Unfortunately, advances in stylometric identification pose concerns for bloggers or whistleblowers who post anonymously to escape retribution, as well as for the sanctity of online anonymity and free speech in general. Indeed, if technology could be used to identify the authors of anonymous posts, then legal attempts to force service providers to unmask subscribers wouldn't be required.

Thankfully, the Stanford and Berkeley researchers said that online anonymity isn't set to disappear just yet. Notably, their approach isn't reliable unless there's a decent amount of text to analyze. That's true even when analyzing a piece of anonymous text for which there could only be two authors.

Another limitation is that the researchers haven't yet analyzed whether people write differently depending on the medium. To date, they've only compared emails with emails, and blogs with blogs. People's writing style, however, may differ when writing a blog as opposed to an email. As a result, it might be difficult to attribute anonymous emails to an author for whom researchers had only blog posts.

But perhaps the biggest limitation is that "the attack is unlikely to work if the victim intentionally obfuscates their writing style," they said. In other words, anyone who wants to remain anonymous can proactively vary their writing style, swapping word order or hitting the thesaurus to select synonyms they might not otherwise use.

Interestingly, this isn't the first time that computer scientists have attempted to use statistical textual analysis to identity authors. Numerous scholars have subjected Shakespeare’s plays--or as some might say, "the plays attributed to Shakespeare"--to a rigorous statistical analysis, seeking clues as to whether the works may instead have been authored or co-authored by one of The Bard's contemporaries.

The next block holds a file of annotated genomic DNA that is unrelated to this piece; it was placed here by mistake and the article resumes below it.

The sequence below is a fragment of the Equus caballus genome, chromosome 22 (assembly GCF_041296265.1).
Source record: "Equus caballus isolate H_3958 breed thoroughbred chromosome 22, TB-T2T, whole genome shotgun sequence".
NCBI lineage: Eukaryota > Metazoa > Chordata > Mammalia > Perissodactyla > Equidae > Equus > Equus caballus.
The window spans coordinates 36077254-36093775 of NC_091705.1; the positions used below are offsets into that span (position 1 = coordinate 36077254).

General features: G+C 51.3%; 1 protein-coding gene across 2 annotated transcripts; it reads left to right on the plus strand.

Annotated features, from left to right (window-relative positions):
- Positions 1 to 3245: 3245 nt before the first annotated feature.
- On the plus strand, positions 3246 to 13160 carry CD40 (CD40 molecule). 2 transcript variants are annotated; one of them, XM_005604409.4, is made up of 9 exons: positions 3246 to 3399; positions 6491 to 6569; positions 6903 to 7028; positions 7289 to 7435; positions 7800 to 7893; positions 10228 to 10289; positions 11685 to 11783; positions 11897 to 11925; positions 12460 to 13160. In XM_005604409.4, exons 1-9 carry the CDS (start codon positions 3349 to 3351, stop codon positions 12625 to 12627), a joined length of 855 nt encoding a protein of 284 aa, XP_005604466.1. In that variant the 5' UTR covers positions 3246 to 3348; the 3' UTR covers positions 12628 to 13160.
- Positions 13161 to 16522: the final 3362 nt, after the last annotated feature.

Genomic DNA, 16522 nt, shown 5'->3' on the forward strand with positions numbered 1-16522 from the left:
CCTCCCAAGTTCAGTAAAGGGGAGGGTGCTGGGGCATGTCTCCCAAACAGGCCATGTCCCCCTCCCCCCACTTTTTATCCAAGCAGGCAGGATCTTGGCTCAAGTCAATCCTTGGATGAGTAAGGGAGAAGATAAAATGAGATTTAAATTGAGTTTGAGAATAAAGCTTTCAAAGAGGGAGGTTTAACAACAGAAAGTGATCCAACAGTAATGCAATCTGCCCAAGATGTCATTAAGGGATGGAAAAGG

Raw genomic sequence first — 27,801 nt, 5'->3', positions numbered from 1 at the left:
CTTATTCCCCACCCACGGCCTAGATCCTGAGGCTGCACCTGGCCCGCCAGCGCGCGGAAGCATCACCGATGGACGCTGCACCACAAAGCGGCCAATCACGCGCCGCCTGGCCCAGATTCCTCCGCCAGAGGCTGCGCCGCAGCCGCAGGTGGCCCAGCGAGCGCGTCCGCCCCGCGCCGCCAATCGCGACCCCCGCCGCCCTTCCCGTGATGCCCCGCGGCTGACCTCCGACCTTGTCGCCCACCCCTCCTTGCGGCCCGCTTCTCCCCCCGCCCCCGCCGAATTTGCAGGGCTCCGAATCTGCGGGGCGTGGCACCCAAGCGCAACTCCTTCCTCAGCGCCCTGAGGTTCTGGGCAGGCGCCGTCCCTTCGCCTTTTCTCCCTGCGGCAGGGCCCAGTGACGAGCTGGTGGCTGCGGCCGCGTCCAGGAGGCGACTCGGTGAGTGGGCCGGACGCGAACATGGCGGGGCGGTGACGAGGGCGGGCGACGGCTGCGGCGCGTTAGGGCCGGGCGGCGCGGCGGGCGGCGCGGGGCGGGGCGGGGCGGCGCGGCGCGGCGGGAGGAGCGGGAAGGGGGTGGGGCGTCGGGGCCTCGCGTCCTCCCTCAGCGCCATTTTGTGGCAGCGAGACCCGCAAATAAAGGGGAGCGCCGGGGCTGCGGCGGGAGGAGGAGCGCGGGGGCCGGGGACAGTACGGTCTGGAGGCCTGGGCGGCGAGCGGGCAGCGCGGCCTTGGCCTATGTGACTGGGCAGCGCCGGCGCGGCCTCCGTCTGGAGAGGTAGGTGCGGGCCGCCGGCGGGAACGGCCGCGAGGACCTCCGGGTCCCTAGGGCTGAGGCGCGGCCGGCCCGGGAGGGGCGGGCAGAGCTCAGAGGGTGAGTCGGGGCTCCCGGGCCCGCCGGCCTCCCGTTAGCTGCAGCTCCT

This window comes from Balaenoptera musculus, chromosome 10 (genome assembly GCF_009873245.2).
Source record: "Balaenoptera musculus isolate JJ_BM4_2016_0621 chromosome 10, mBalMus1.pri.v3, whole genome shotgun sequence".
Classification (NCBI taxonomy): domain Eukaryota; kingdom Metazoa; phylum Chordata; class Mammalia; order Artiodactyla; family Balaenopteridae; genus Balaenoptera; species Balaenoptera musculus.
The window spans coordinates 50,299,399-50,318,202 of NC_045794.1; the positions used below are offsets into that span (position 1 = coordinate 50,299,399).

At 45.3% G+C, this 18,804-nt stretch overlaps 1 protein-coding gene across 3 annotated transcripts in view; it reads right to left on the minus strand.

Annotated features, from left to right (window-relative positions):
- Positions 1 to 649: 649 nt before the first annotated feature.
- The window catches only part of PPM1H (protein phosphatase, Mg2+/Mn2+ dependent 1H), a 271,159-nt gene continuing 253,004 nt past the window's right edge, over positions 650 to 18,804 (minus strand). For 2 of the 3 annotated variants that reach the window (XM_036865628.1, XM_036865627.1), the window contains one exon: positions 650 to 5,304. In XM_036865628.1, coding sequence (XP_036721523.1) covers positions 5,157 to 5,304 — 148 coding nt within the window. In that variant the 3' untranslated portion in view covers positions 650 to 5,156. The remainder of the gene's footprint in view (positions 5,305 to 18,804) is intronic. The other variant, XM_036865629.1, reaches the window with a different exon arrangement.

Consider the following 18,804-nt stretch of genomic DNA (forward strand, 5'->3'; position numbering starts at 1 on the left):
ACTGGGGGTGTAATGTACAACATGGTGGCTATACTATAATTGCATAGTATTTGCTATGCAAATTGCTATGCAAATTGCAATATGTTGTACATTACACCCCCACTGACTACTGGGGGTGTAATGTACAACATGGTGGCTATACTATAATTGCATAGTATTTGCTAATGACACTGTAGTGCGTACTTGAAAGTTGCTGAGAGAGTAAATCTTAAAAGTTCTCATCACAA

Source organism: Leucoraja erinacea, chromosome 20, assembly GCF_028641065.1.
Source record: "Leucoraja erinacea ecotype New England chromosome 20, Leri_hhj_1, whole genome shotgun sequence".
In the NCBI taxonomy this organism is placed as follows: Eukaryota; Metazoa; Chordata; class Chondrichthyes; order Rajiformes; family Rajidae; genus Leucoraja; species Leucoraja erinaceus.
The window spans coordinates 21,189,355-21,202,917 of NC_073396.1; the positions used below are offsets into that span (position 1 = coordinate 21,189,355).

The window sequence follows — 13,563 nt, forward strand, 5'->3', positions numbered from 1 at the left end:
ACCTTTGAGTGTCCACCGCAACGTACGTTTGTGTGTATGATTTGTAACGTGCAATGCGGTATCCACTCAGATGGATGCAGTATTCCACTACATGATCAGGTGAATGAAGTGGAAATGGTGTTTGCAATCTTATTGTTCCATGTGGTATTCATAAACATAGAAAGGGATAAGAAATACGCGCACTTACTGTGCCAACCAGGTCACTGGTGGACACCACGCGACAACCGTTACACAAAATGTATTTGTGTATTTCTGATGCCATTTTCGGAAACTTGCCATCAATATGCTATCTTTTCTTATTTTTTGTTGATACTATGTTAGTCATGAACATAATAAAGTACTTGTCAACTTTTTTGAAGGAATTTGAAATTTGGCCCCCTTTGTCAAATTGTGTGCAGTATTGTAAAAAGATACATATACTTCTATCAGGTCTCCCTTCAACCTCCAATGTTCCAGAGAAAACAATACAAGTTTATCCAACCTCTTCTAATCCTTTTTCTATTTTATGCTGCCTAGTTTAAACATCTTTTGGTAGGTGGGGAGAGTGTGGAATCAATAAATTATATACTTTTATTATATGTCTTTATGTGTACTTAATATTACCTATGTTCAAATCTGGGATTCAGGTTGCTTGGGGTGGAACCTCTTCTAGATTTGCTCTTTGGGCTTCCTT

Those studies are limited by researchers needing to have enough source material--plays, poems, and letters, for example--from other potential authors to produce statistically significant results. But in the online realm, users of blogs, Twitter, Facebook, and other social networks continue to generate an ever-greater quantity of publicly accessible words written with their own particular linguistic fingerprints.

The right forensic tools in the right hands are just a start. The new Digital Detectives issue of Dark Reading shows you how to better apply the lessons they teach. (Free registration required.)

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The cybersecurity profession struggles to retain women (figures range from 10 to 20 percent). It's particularly worrisome for an industry with a rapidly growing number of vacant positions.

So why does the shortage of women continue to be worse in security than in other IT sectors? How can men in infosec be better allies for women; and how can women be better allies for one another? What is the industry doing to fix the problem -- what's working, and what isn't?

Is this really a problem at all? Are the low numbers simply an indication that women do not want to be in cybersecurity, and is it possible that more women will never want to be in cybersecurity? How many women would we need to see in the industry to declare success?

Join Dark Reading senior editor Sara Peters and guests Angela Knox of Cloudmark, Barrett Sellers of Arbor Networks, Regina Wallace-Jones of Facebook, Steve Christey Coley of MITRE, and Chris Roosenraad of M3AAWG on Wednesday, July 13 at 1 p.m. Eastern Time to discuss all this and more.